PandoraThe work of the Victorian sculptor, Harry Bates is usually associated with the 1880s and '90s artistic movement lnowjn as the New Sculpture. This movement, which directly followed neoclassicism chronologically, sought to represent a greater degree of naturalism and wider range of subject matter. Like his contemporaries, Bates worked within the tradition of naturalistic figuration, and attempted to initiate a new type of encounter between the viewer and the sculpture (Getsy, 76).

Bates' career began in 1850 as an architectural clerk, which eventually led him into architectural and ornamental carving. These early experiences in the applied arts provided the young artist with a strong understanding of historical architectural sculpture and the classical emphasis upon the decorative. This early training significantly influenced the rest of his career, which, according to David Getsy, "explored the overlap between sculpture and objects of design" (Getsy 76). Bates is most remembered for his masterful skill in the composition and sculpting of relief sculpture, in which he created his most technically and aesthetically refined work.

Mors Janua Vitae Hounds in Leash

(Left) Hounds in Leash. (right) Mors Janua Vitae. [Click on thumbnails for larger images.]

Although the majority of Bates' life work is relief sculpture, some of his most outstanding works are figures in the round, such as his 1889 Hounds in Leash and 1899 Mors Janua Vitae. But even these freestanding sculptures allude to Bates' early training and alliance with relief work. Hounds in Leash, his first attempt at statuary, depicts two hunting dogs bounding forward halted in mid-air by the leashes held by their master. Bates has played close attention to the musculature of both the dogs and human figure, creating a great deal of tension in the muscles, the leashes of the dogs, and the energy exerted from the dogs' forward motion and their master's powerful stationary stance. It bears resemblance in its stylistic treatment of the material, musculature and push-pull tension to Ruby Levick's Wrestlers. Hounds in Leash though is essentially a relief composition translated to a three dimensional representation (Wikipedia). This work is constructed in a shallow plane rather than a full three dimensional view.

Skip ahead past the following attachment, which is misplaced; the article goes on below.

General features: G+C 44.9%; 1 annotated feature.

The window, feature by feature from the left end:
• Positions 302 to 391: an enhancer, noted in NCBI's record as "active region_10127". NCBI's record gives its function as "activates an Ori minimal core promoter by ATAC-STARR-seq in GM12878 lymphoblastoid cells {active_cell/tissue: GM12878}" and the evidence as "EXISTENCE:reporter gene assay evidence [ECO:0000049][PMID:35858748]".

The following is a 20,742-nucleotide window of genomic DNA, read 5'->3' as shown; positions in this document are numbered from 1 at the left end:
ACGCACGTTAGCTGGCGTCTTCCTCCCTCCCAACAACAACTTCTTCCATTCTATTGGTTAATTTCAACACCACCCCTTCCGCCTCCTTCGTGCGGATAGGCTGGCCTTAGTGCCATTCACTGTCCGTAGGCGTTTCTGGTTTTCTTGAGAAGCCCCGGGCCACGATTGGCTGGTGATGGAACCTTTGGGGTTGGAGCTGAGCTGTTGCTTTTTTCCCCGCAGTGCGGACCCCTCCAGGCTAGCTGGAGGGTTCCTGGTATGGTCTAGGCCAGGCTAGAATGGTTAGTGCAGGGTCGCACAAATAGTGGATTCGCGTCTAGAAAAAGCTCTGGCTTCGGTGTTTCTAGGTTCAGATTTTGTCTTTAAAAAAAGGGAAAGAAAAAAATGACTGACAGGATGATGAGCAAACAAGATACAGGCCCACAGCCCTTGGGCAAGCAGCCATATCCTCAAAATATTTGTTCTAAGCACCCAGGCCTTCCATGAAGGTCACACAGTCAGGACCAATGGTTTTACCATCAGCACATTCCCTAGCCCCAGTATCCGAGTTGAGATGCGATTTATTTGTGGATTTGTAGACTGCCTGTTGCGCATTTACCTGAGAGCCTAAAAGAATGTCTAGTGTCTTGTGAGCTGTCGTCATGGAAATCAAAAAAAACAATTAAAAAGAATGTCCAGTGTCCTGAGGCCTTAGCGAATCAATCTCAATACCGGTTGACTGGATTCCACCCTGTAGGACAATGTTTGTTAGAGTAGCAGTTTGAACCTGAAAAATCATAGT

It was not until the Pandora of 1890 that Bates realized his full potential. Experimenting with multiple mediums and with the integration of fine and decorative art, he produced a fully three-dimensional freestanding nude. Bates has sculpted Pandora crouching down on one knee. Her right leg is slightly raised, her back and neck are slightly curved and her enveloping arms focus the composition inwards (Getsy 81). She wears no clothing or jewelry, and the monochrome smooth rendering of her skin is strongly contrasted to the object she clasps in her hands. The box, which she gazes at, is her sole attribute and the main focus of the work and oof the legend of Pandora. The ivory and gilt bronze box immediately draws the viewer's attention to iys highly decorative relief scenes, which depict the creation of Pandora

The inclusion of Pandora's Box, which marks Bates' integration of the decorative arts with sculpture, draws the emphasis away from the female nude, the central figure, by its highly decorative scenes. The viewer's attention is transferred from the figure of Pandora to the box she holds. The main interaction of the viewer with the sculpture is not between him and the life-like figure but rather with the object the figure holds. In this way, Bates not only integrated the decorative into his work but managed to make it the main focus.

Questions

1 Differing from his other works by its uncharacteristically smooth and unvaried surface, Pandora markedly differs from his previous work Hounds in Leash. What other ways do these two works differ?

2 Getsy claims, "The dynamic relationship between the statue and object characterizes Bates' sculpture as whole." How so?

3. Is Bates' Pandora more in line with new sculpture or neoclassicism?

Related Material

References

Getsy, David J.. Art History 28.1 (Feb. 2005): 74-95.

"Harry Bates (sculptor)." Wikipedia, The Free Encyclopedia. 21 Dec 2006, 20:21 UTC. Wikimedia Foundation, Inc. Viewed 4 April 2007.


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Last modified 12 April 2007